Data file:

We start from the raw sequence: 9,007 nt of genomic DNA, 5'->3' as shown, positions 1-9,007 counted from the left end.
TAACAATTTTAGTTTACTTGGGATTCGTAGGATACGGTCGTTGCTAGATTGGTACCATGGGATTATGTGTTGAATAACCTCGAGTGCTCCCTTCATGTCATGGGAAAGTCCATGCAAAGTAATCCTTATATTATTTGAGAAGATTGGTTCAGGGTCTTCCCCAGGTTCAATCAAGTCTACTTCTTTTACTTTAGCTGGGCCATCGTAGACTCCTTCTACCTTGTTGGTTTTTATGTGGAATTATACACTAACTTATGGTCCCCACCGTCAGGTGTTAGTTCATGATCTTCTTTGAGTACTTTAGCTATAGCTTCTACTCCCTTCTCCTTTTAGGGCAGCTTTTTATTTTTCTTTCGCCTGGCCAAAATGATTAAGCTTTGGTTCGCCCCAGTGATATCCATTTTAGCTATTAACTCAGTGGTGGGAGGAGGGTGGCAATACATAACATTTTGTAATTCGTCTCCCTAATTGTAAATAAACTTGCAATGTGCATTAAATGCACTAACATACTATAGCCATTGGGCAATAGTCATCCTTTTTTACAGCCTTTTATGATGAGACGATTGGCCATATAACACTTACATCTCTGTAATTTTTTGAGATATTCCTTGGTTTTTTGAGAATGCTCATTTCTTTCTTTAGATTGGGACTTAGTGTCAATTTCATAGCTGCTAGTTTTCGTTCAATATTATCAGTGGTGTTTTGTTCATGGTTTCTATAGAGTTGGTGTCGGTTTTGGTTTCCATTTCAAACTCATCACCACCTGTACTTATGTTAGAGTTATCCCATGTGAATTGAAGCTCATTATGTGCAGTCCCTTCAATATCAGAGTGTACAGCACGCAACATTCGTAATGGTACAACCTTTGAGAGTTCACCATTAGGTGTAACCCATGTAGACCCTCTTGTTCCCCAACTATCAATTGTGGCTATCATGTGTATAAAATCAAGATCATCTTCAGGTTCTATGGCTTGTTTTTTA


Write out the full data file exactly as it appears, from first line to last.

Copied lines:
We start from the raw sequence: 9,007 nt of genomic DNA, 5'->3' as shown, positions 1-9,007 counted from the left end.
TAACAATTTTAGTTTACTTGGGATTCGTAGGATACGGTCGTTGCTAGATTGGTACCATGGGATTATGTGTTGAATAACCTCGAGTGCTCCCTTCATGTCATGGGAAAGTCCATGCAAAGTAATCCTTATATTATTTGAGAAGATTGGTTCAGGGTCTTCCCCAGGTTCAATCAAGTCTACTTCTTTTACTTTAGCTGGGCCATCGTAGACTCCTTCTACCTTGTTGGTTTTTATGTGGAATTATACACTAACTTATGGTCCCCACCGTCAGGTGTTAGTTCATGATCTTCTTTGAGTACTTTAGCTATAGCTTCTACTCCCTTCTCCTTTTAGGGCAGCTTTTTATTTTTCTTTCGCCTGGCCAAAATGATTAAGCTTTGGTTCGCCCCAGTGATATCCATTTTAGCTATTAACTCAGTGGTGGGAGGAGGGTGGCAATACATAACATTTTGTAATTCGTCTCCCTAATTGTAAATAAACTTGCAATGTGCATTAAATGCACTAACATACTATAGCCATTGGGCAATAGTCATCCTTTTTTACAGCCTTTTATGATGAGACGATTGGCCATATAACACTTACATCTCTGTAATTTTTTGAGATATTCCTTGGTTTTTTGAGAATGCTCATTTCTTTCTTTAGATTGGGACTTAGTGTCAATTTCATAGCTGCTAGTTTTCGTTCAATATTATCAGTGGTGTTTTGTTCATGGTTTCTATAGAGTTGGTGTCGGTTTTGGTTTCCATTTCAAACTCATCACCACCTGTACTTATGTTAGAGTTATCCCATGTGAATTGAAGCTCATTATGTGCAGTCCCTTCAATATCAGAGTGTACAGCACGCAACATTCGTAATGGTACAACCTTTGAGAGTTCACCATTAGGTGTAACCCATGTAGACCCTCTTGTTCCCCAACTATCAATTGTGGCTATCATGTGTATAAAATCAAGATCATCTTCAGGTTCTATGGCTTGTTTTTTA